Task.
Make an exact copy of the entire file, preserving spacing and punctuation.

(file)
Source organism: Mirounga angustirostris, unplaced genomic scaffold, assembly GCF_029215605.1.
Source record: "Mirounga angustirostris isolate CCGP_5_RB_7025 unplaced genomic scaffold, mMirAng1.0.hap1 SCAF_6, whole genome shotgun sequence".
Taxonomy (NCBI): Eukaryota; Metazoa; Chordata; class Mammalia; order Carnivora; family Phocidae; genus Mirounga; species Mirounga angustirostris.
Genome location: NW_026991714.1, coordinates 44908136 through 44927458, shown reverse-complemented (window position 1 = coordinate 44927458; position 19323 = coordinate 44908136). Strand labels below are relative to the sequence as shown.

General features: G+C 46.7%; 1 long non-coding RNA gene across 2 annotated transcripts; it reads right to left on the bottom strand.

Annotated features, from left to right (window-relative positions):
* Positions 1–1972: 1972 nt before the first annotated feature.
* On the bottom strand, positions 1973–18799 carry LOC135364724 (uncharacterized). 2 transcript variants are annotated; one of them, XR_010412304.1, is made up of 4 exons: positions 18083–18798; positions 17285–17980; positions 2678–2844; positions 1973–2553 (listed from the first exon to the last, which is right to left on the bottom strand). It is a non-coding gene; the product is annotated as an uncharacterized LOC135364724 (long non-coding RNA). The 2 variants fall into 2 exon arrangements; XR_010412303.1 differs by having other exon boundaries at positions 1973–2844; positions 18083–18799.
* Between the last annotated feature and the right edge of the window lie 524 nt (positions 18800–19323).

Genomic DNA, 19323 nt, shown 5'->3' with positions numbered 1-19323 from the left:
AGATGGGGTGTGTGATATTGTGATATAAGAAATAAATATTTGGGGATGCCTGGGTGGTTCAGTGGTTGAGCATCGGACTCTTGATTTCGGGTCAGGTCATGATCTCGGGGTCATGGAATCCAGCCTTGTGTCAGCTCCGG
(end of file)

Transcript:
Source organism: Mirounga angustirostris, unplaced genomic scaffold, assembly GCF_029215605.1.
Source record: "Mirounga angustirostris isolate CCGP_5_RB_7025 unplaced genomic scaffold, mMirAng1.0.hap1 SCAF_6, whole genome shotgun sequence".
Taxonomy (NCBI): Eukaryota; Metazoa; Chordata; class Mammalia; order Carnivora; family Phocidae; genus Mirounga; species Mirounga angustirostris.
Genome location: NW_026991714.1, coordinates 44908136 through 44927458, shown reverse-complemented (window position 1 = coordinate 44927458; position 19323 = coordinate 44908136). Strand labels below are relative to the sequence as shown.

General features: G+C 46.7%; 1 long non-coding RNA gene across 2 annotated transcripts; it reads right to left on the bottom strand.

Annotated features, from left to right (window-relative positions):
* Positions 1–1972: 1972 nt before the first annotated feature.
* On the bottom strand, positions 1973–18799 carry LOC135364724 (uncharacterized). 2 transcript variants are annotated; one of them, XR_010412304.1, is made up of 4 exons: positions 18083–18798; positions 17285–17980; positions 2678–2844; positions 1973–2553 (listed from the first exon to the last, which is right to left on the bottom strand). It is a non-coding gene; the product is annotated as an uncharacterized LOC135364724 (long non-coding RNA). The 2 variants fall into 2 exon arrangements; XR_010412303.1 differs by having other exon boundaries at positions 1973–2844; positions 18083–18799.
* Between the last annotated feature and the right edge of the window lie 524 nt (positions 18800–19323).

Genomic DNA, 19323 nt, shown 5'->3' with positions numbered 1-19323 from the left:
AGATGGGGTGTGTGATATTGTGATATAAGAAATAAATATTTGGGGATGCCTGGGTGGTTCAGTGGTTGAGCATCGGACTCTTGATTTCGGGTCAGGTCATGATCTCGGGGTCATGGAATCCAGCCTTGTGTCAGCTCCGG